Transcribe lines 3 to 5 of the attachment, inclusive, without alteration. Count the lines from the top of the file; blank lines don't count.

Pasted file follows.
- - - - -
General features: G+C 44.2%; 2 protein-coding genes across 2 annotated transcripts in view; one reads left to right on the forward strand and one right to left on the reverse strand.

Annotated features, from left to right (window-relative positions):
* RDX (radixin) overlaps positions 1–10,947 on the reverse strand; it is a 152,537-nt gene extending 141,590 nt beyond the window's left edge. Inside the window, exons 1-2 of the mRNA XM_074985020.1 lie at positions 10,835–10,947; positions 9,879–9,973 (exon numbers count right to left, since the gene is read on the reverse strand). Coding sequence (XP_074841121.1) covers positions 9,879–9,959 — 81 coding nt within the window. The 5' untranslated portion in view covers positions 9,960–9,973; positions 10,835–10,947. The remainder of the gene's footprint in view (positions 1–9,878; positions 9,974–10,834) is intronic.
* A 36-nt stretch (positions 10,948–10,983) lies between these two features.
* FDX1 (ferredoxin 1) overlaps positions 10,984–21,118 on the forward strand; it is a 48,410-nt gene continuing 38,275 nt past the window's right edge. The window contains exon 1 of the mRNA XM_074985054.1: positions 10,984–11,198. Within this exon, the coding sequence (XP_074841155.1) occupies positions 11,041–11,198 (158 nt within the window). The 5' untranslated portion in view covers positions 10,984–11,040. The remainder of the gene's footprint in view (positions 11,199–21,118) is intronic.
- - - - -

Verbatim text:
* RDX (radixin) overlaps positions 1–10,947 on the reverse strand; it is a 152,537-nt gene extending 141,590 nt beyond the window's left edge. Inside the window, exons 1-2 of the mRNA XM_074985020.1 lie at positions 10,835–10,947; positions 9,879–9,973 (exon numbers count right to left, since the gene is read on the reverse strand). Coding sequence (XP_074841121.1) covers positions 9,879–9,959 — 81 coding nt within the window. The 5' untranslated portion in view covers positions 9,960–9,973; positions 10,835–10,947. The remainder of the gene's footprint in view (positions 1–9,878; positions 9,974–10,834) is intronic.
* A 36-nt stretch (positions 10,948–10,983) lies between these two features.
* FDX1 (ferredoxin 1) overlaps positions 10,984–21,118 on the forward strand; it is a 48,410-nt gene continuing 38,275 nt past the window's right edge. The window contains exon 1 of the mRNA XM_074985054.1: positions 10,984–11,198. Within this exon, the coding sequence (XP_074841155.1) occupies positions 11,041–11,198 (158 nt within the window). The 5' untranslated portion in view covers positions 10,984–11,040. The remainder of the gene's footprint in view (positions 11,199–21,118) is intronic.